Calcium wave propagation varies with changes in endoplasmic reticulum parameters: A computer model

TitleCalcium wave propagation varies with changes in endoplasmic reticulum parameters: A computer model
Publication TypeConference Paper
Year of Publication2013
AuthorsSherif, M. A., Mcdougal R., Neymotin S., Hines M., & Lytton WW.
Conference NameSociety for Neuroscience 2013 (SFN '13)
KeywordsSFN, Society for Neuroscience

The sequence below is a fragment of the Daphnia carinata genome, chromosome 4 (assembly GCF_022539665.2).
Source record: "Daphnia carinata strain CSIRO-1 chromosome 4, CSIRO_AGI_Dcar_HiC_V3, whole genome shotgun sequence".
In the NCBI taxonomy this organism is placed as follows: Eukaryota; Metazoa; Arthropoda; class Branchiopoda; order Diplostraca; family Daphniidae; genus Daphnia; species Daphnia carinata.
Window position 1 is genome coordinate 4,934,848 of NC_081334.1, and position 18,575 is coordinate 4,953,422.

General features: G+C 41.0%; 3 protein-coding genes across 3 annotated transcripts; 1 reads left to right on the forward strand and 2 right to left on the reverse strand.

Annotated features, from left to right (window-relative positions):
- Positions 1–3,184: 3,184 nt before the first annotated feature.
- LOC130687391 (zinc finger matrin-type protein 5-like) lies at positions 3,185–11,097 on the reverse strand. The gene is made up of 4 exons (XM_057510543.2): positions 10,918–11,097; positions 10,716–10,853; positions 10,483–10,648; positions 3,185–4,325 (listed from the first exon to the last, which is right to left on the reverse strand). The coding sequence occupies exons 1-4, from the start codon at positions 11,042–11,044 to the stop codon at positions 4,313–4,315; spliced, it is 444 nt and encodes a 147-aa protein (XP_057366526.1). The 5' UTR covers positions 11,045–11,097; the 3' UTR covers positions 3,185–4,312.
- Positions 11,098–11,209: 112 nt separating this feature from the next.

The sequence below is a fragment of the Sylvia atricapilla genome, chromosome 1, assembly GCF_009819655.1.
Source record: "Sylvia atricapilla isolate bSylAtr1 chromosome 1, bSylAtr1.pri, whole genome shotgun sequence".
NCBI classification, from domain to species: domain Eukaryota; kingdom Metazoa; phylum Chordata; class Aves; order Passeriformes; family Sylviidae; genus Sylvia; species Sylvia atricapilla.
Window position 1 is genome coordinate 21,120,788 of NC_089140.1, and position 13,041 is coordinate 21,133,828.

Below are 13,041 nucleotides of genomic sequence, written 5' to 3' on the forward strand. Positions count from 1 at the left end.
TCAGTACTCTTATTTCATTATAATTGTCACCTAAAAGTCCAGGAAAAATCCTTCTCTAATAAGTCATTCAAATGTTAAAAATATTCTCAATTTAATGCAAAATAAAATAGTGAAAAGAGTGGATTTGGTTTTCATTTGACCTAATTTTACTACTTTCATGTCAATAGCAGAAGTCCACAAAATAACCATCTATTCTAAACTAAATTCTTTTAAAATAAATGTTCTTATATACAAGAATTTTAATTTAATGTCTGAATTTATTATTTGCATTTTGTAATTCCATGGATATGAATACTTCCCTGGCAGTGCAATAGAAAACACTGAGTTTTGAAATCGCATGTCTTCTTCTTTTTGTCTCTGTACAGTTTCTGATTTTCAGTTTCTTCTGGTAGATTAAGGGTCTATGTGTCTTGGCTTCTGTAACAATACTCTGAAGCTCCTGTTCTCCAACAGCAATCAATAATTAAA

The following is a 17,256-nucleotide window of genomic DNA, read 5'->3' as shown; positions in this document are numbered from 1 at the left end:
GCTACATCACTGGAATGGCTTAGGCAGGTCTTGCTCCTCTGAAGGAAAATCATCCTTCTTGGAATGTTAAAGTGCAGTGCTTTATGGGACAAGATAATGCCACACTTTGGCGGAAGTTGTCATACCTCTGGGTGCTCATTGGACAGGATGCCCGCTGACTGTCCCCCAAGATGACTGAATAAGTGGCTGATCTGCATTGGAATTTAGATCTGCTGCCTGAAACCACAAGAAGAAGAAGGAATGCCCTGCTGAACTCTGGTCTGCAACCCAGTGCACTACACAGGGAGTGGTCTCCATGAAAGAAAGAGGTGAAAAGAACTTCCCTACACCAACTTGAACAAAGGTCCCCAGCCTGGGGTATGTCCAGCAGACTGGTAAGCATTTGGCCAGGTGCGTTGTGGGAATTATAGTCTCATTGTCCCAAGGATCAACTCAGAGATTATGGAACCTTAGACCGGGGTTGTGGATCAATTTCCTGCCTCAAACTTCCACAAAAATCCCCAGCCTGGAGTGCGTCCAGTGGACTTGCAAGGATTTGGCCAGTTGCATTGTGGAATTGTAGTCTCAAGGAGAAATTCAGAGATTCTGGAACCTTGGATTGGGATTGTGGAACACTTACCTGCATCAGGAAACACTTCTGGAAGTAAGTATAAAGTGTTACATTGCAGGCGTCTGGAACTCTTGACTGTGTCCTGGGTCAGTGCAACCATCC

Calcium (Ca2+) waves provide a complement to neuronal electrical signaling, forming a key part of a neuron's second messenger system. We developed a reaction-diffusion model of an apical dendrite in the NEURON simulator, which included diffusible inositol triphosphate (IP3), diffusible Ca2+, IP3 receptors (IP3Rs), endoplasmic reticulum (ER) Ca2+ leak, and ER pump (SERCA) on ER. Ca2+ is released from ER stores via IP3Rs in response to binding of both IP3 and Ca2+. This results in Ca2+-induced Ca2+ release (CICR), which increases the efficiency of spread of Ca2+ waves. We adjusted the parameters in order to replicate Ca2+ wave initiation and rate of spread observed in vitro. At least two modes of Ca2+ wave spread have been suggested: a continuous mode that depends on continuous underlying substrate that can regenerate the Ca2+ wave, presumed based on relative homogeneity of ER within the cell; and a saltatory model where Ca2+ regeneration occurs at discrete points with diffusion between them. In order to explore similarities and differences between these modes, we compared the effects of 3 patterns of hypothesized IP3R distribution: 1. continuous homogeneous ER, 2. areas of increased ER density (ER stacks); 3. hotspots with increased IP3R density (IP3R hotspots). All 3 models could produce spread of Ca2+ waves at a velocity similar to that measured experimentally ( 50 $μ$m /sec). However, sensitivity to differences in ER density differed greatly across the 3 situations. Continuous ER showed far greater sensitivity to IP3R density increase than did the other patterns: time to onset was reduced from 80 to 10 ms, speed increased from 30 to 80 $μ$m/sec, duration at one location increased from 0.8 to 1.1 s. Increases in SERCA density resulted in opposite effects: time to onset decreased from 10 to 40 ms, speed decreased from 60 to 35 $μ$m/sec, and duration was reduced from 1.2 to 0.6 s. By contrast, our measures were generally insensitive to changes in density of IP3R hotspots or stacks, although time to onset showed a reduction in both cases from 10 to 5 ms. We also tested the effects of varying distance between hotspots between 10 and 100 $μ$m. Speed decreased from 75 to 55 $μ$m/sec with increasing distance between hotspots, with other measures insensitive to this distance variation. Our modeling suggests that pharmacological targeting of IP3Rs and SERCA could allow modulation of Ca2+ wave propagation in diseases where Ca2+ dysregulation has been implicated.